When to Specify JavaScript Object Property Names Using Quotes?

Find out when to use quotes around JavaScript object keys

JavaScript object property names can be a string literal, numeric literal or identifier. Quotes for object keys are only needed when the object property name is not a valid:

For all other strings, you must quote the object property name, otherwise a SyntaxError will be thrown.

Specifying Unquoted JavaScript Identifiers as Property Names

Quotes are optional when specifying object property names that are valid JavaScript identifiers. For example, the following object keys don't require to be wrapped in quotes:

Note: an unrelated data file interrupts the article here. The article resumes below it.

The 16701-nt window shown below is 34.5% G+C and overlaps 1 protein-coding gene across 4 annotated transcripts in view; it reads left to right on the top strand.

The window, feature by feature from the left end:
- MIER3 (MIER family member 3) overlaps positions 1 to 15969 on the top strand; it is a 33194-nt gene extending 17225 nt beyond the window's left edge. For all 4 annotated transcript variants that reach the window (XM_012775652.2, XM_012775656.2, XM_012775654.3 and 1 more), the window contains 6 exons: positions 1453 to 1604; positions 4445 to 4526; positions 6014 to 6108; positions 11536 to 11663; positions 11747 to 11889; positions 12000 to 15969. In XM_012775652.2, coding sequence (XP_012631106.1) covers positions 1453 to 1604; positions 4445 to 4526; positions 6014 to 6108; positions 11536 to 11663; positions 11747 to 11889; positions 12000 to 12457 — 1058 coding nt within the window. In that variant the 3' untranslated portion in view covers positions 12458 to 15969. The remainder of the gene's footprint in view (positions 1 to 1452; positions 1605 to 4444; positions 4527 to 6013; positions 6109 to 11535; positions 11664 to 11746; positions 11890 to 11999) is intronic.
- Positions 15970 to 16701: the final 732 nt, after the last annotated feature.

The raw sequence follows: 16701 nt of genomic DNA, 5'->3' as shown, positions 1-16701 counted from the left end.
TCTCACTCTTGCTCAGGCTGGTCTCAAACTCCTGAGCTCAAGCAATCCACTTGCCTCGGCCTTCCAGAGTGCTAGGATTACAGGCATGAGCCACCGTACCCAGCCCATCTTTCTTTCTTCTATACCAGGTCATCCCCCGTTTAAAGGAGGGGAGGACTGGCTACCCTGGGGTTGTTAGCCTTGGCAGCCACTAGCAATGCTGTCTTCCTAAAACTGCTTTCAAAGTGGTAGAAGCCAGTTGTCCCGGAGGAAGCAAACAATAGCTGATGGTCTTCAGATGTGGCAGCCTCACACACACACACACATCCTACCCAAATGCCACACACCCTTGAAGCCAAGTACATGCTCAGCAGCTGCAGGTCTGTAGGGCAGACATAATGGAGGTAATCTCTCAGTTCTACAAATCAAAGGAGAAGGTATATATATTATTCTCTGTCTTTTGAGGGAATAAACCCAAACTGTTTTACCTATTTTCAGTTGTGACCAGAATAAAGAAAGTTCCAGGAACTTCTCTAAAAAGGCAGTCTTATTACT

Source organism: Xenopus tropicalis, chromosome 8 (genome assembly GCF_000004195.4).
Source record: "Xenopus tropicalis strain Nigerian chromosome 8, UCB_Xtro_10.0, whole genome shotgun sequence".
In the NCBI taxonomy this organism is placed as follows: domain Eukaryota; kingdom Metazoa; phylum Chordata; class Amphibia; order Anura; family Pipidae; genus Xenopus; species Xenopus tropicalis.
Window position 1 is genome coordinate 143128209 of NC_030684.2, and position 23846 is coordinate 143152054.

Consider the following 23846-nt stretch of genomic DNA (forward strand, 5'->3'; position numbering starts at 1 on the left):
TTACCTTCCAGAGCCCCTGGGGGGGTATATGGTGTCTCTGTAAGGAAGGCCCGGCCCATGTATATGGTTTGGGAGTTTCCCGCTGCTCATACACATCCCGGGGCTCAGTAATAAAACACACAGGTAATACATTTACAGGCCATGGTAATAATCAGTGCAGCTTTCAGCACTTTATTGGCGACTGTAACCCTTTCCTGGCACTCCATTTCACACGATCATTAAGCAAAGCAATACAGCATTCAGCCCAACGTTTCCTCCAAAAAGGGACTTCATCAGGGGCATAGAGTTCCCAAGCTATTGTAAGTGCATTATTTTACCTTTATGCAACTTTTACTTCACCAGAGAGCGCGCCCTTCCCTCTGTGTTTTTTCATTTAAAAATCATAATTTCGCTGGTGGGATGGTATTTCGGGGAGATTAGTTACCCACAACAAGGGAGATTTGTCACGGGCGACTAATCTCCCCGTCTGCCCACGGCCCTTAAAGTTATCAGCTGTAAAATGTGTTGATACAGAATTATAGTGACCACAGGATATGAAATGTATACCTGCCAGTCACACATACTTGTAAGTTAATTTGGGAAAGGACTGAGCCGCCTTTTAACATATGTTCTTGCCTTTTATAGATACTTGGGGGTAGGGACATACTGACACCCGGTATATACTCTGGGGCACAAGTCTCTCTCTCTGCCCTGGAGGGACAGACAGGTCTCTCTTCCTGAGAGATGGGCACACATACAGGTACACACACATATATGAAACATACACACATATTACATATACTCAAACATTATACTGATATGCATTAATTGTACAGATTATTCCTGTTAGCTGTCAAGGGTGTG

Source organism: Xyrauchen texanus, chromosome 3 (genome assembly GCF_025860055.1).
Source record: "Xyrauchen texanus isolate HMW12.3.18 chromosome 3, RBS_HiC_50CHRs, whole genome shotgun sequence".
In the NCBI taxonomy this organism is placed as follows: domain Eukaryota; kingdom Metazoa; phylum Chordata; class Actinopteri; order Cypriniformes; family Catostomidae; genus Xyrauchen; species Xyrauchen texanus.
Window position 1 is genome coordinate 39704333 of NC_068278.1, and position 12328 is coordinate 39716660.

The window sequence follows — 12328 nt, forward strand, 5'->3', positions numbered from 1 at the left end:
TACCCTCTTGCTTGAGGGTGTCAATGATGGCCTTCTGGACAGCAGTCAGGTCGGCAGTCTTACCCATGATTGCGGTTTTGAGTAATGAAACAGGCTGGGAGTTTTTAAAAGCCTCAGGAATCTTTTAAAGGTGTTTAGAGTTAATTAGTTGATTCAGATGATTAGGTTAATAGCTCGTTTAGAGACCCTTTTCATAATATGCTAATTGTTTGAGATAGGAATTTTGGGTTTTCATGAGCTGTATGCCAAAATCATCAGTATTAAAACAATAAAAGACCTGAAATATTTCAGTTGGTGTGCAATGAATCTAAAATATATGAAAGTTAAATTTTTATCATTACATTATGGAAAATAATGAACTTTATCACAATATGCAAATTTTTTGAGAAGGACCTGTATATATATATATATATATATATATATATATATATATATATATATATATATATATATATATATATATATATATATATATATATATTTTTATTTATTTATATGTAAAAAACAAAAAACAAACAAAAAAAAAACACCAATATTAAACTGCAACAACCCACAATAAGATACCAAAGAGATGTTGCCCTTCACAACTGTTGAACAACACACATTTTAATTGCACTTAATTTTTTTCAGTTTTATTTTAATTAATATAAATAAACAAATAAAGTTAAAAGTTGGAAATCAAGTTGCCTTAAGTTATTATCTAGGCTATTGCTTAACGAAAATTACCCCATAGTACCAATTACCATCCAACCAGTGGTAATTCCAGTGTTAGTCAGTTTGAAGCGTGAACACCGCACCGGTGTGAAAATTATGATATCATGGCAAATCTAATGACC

const obj = {
    foo: 'bar',
    foo123: 'bar',
    _foo_: 'bar',
    $foo: 'bar',
};

Object property names that are valid identifiers can be accessed using either the dot notation (i.e. object.property syntax) or the bracket notation (i.e. object['property'] syntax).

Specifying Unquoted Numeric Literals as Property Names

Quotes are optional when specifying object property names that are valid numeric literals. For example, the following object keys don't require to be wrapped in quotes:

const obj = {
    123: 'foo',
    12e34: 'bar',
};

Object property names that are valid numeric literals can only be accessed using the bracket notation (i.e. object[number] syntax without using quotes around the numeric literals).


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